On February 28, 1923, a baby boy was born to Clara and William Hartwig in Twin Valley, Minnesota. They named their bundle of joy, Elmer. He grew up during the depression with limited education. The Great Depression (1929-39) was the deepest and longest-lasting economic downturn in the history of the Western industrialized world. Elmer served in the United States Army during World War II in The Battle of Okinawa. He was wounded on the front lines receiving the Purple Heart medal of honor for his bravery; leaving him a disabled military veteran.  In 1948, he married and started working as the chief engineer for the Meeker County Memorial Hospital in Litchfield, MN.  During this time he raised two children and worked more than this one job to make ends meet. After forty years, he retired from his service to the hospital.  In his later years, he suffered with Parkinson’s disease. He lost movement in his arms and legs, his ability to feed himself and walk. Never did anyone hear him complain before he also lost his speech.  He celebrated fifty-five years of marriage to his one and only love of his life before he passed away in 2004.

Elmer was my hero and my dear father. I had the honor to be by his bedside and hear him gasp for his last breath on earth. I held his once strong hands until they turned cold. I continued holding them for another two hours until the hearse arrived.  I can’t possibly tell you all of his unselfish acts of love.  It was only fitting that he had a full military funeral. Every once in a life time if we are fortunate, our lives are touched by someone like my hero.  God bless his memory on this his date of birth, eighty-nine years ago.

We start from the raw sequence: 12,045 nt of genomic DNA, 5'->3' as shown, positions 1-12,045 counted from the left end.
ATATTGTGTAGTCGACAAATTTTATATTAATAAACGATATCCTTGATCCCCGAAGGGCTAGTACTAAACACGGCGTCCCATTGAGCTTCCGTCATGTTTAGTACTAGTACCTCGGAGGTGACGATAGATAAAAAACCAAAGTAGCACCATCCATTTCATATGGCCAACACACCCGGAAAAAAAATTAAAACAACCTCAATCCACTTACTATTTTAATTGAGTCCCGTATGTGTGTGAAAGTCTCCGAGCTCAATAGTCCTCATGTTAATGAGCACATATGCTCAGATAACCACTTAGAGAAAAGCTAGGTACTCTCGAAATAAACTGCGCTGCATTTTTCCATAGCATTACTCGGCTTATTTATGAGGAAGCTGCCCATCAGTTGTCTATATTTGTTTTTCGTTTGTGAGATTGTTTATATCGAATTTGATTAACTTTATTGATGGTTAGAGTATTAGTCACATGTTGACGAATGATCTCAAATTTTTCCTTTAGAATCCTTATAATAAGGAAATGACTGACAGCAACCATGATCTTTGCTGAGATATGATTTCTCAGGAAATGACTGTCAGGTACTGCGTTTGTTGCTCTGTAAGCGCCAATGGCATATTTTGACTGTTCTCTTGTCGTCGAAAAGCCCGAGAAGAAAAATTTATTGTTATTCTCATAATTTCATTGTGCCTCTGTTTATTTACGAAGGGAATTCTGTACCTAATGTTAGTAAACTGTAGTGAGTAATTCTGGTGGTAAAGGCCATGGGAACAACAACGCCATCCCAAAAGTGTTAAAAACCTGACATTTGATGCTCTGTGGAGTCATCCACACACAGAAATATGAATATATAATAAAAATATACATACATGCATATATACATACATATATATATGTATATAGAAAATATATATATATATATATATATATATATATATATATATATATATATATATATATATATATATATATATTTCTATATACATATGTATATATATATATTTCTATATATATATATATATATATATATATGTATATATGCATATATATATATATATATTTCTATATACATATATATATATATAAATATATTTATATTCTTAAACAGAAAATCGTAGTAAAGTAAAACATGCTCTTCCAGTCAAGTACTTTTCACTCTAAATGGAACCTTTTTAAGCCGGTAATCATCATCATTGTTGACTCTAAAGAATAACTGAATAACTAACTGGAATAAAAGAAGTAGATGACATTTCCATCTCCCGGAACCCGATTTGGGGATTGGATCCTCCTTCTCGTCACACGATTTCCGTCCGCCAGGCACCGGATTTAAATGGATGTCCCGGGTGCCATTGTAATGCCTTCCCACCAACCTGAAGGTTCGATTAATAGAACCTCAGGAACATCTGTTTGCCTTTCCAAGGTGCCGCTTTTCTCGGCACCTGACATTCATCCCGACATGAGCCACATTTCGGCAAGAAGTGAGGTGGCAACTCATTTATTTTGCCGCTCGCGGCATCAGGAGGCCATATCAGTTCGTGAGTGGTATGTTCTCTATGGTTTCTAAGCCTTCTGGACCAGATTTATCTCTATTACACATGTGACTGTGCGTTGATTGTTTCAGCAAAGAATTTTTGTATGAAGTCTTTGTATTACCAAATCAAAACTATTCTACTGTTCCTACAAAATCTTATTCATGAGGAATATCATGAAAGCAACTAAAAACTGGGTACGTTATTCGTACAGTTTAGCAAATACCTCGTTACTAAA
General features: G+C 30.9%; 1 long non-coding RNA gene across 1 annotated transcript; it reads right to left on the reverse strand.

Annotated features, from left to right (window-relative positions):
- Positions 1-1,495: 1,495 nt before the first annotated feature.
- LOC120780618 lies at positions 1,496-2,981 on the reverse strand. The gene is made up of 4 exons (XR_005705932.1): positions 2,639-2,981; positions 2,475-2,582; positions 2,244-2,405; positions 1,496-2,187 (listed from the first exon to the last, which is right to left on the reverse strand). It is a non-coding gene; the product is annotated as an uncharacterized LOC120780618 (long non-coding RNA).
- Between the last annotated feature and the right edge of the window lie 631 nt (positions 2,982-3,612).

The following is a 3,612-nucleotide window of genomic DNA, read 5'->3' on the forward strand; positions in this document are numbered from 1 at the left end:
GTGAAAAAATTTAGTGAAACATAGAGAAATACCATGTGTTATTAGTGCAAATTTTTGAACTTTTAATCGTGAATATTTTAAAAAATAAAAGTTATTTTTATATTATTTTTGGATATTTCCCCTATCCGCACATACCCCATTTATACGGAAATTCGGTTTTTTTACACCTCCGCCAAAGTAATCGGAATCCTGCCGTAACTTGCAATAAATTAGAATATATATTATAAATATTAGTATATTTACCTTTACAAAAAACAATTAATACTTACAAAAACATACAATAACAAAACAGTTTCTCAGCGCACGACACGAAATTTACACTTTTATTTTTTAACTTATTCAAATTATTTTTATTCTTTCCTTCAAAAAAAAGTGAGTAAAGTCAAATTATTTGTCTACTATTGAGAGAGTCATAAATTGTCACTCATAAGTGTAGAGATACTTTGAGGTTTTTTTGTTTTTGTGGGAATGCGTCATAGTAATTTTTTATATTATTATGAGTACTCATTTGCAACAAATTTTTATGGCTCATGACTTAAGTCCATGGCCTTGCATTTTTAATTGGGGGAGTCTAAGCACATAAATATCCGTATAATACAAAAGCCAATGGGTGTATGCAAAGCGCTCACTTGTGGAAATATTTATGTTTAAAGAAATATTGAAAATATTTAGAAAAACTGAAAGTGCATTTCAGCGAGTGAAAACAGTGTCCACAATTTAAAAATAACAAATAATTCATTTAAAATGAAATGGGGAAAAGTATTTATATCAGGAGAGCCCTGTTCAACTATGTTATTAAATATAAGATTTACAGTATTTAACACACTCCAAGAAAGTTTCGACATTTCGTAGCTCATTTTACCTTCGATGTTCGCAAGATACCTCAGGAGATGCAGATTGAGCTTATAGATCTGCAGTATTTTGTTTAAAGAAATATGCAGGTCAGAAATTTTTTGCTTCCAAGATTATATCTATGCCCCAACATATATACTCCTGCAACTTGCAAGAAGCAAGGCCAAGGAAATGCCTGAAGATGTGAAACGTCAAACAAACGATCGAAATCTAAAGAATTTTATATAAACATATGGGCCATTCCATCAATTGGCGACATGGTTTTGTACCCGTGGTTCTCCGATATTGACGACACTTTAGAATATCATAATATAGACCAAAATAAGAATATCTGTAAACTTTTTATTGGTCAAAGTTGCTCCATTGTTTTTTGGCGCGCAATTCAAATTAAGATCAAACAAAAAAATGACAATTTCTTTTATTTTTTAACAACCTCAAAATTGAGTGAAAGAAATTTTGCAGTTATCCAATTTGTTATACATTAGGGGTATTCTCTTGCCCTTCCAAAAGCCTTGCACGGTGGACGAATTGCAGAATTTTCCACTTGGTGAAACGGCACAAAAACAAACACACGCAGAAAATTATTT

I am forever grateful for his time on earth,his love for his country,God and his family. ღஜღ  Rosie

 

The Count Down

After a series of newspaper articles, about six months ago, I received an email from a company here in Sweden, asking me if I would like to hold a speech about my writing, my life, my charity work and my work with children. It was supposed to take place last November, although things didn’t quite work out that way. Instead, the date was changed. I will be holding the speech at AstraZeneca in Gothenburg on February 29th. I consider this to be a great honor, although boy, am I nervous today.